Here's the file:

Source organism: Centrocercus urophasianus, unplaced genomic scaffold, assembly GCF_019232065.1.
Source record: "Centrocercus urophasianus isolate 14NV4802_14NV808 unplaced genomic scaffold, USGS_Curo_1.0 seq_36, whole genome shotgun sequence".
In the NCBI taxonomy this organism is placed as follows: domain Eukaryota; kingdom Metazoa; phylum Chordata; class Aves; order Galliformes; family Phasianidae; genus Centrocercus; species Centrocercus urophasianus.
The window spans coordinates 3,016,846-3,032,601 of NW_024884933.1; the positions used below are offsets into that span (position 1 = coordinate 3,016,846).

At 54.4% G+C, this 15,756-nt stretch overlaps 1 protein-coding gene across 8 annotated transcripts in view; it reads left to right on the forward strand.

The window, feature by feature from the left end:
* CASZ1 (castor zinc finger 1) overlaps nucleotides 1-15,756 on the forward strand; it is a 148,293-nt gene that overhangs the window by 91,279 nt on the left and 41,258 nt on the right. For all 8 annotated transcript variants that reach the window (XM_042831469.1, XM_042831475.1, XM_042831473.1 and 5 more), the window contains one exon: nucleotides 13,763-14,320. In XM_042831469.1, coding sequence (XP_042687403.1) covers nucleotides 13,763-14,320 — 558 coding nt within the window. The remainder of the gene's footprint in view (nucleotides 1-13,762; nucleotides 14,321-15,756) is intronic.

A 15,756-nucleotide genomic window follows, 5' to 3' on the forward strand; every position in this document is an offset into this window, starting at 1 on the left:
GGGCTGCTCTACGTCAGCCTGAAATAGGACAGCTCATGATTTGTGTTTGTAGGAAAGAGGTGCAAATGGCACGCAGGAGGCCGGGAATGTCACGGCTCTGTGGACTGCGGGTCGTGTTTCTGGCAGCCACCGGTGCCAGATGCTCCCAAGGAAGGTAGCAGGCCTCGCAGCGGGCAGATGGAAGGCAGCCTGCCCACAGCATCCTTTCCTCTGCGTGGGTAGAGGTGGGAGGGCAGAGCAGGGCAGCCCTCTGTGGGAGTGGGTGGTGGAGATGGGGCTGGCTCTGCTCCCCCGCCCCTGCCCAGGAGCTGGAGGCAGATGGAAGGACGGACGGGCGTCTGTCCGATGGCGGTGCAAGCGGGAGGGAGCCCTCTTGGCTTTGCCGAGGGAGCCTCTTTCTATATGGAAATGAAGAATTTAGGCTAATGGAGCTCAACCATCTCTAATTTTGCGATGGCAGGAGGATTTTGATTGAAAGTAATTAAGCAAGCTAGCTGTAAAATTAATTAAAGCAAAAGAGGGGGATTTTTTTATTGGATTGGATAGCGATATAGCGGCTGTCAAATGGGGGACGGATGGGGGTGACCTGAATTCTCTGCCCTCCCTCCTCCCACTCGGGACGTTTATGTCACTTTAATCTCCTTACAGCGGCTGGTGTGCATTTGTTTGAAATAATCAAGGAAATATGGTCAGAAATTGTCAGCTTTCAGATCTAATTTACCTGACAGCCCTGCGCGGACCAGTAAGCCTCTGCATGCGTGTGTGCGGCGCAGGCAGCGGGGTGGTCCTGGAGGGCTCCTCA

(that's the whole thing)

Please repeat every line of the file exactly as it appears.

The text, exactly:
Source organism: Centrocercus urophasianus, unplaced genomic scaffold, assembly GCF_019232065.1.
Source record: "Centrocercus urophasianus isolate 14NV4802_14NV808 unplaced genomic scaffold, USGS_Curo_1.0 seq_36, whole genome shotgun sequence".
In the NCBI taxonomy this organism is placed as follows: domain Eukaryota; kingdom Metazoa; phylum Chordata; class Aves; order Galliformes; family Phasianidae; genus Centrocercus; species Centrocercus urophasianus.
The window spans coordinates 3,016,846-3,032,601 of NW_024884933.1; the positions used below are offsets into that span (position 1 = coordinate 3,016,846).

At 54.4% G+C, this 15,756-nt stretch overlaps 1 protein-coding gene across 8 annotated transcripts in view; it reads left to right on the forward strand.

The window, feature by feature from the left end:
* CASZ1 (castor zinc finger 1) overlaps nucleotides 1-15,756 on the forward strand; it is a 148,293-nt gene that overhangs the window by 91,279 nt on the left and 41,258 nt on the right. For all 8 annotated transcript variants that reach the window (XM_042831469.1, XM_042831475.1, XM_042831473.1 and 5 more), the window contains one exon: nucleotides 13,763-14,320. In XM_042831469.1, coding sequence (XP_042687403.1) covers nucleotides 13,763-14,320 — 558 coding nt within the window. The remainder of the gene's footprint in view (nucleotides 1-13,762; nucleotides 14,321-15,756) is intronic.

A 15,756-nucleotide genomic window follows, 5' to 3' on the forward strand; every position in this document is an offset into this window, starting at 1 on the left:
GGGCTGCTCTACGTCAGCCTGAAATAGGACAGCTCATGATTTGTGTTTGTAGGAAAGAGGTGCAAATGGCACGCAGGAGGCCGGGAATGTCACGGCTCTGTGGACTGCGGGTCGTGTTTCTGGCAGCCACCGGTGCCAGATGCTCCCAAGGAAGGTAGCAGGCCTCGCAGCGGGCAGATGGAAGGCAGCCTGCCCACAGCATCCTTTCCTCTGCGTGGGTAGAGGTGGGAGGGCAGAGCAGGGCAGCCCTCTGTGGGAGTGGGTGGTGGAGATGGGGCTGGCTCTGCTCCCCCGCCCCTGCCCAGGAGCTGGAGGCAGATGGAAGGACGGACGGGCGTCTGTCCGATGGCGGTGCAAGCGGGAGGGAGCCCTCTTGGCTTTGCCGAGGGAGCCTCTTTCTATATGGAAATGAAGAATTTAGGCTAATGGAGCTCAACCATCTCTAATTTTGCGATGGCAGGAGGATTTTGATTGAAAGTAATTAAGCAAGCTAGCTGTAAAATTAATTAAAGCAAAAGAGGGGGATTTTTTTATTGGATTGGATAGCGATATAGCGGCTGTCAAATGGGGGACGGATGGGGGTGACCTGAATTCTCTGCCCTCCCTCCTCCCACTCGGGACGTTTATGTCACTTTAATCTCCTTACAGCGGCTGGTGTGCATTTGTTTGAAATAATCAAGGAAATATGGTCAGAAATTGTCAGCTTTCAGATCTAATTTACCTGACAGCCCTGCGCGGACCAGTAAGCCTCTGCATGCGTGTGTGCGGCGCAGGCAGCGGGGTGGTCCTGGAGGGCTCCTCA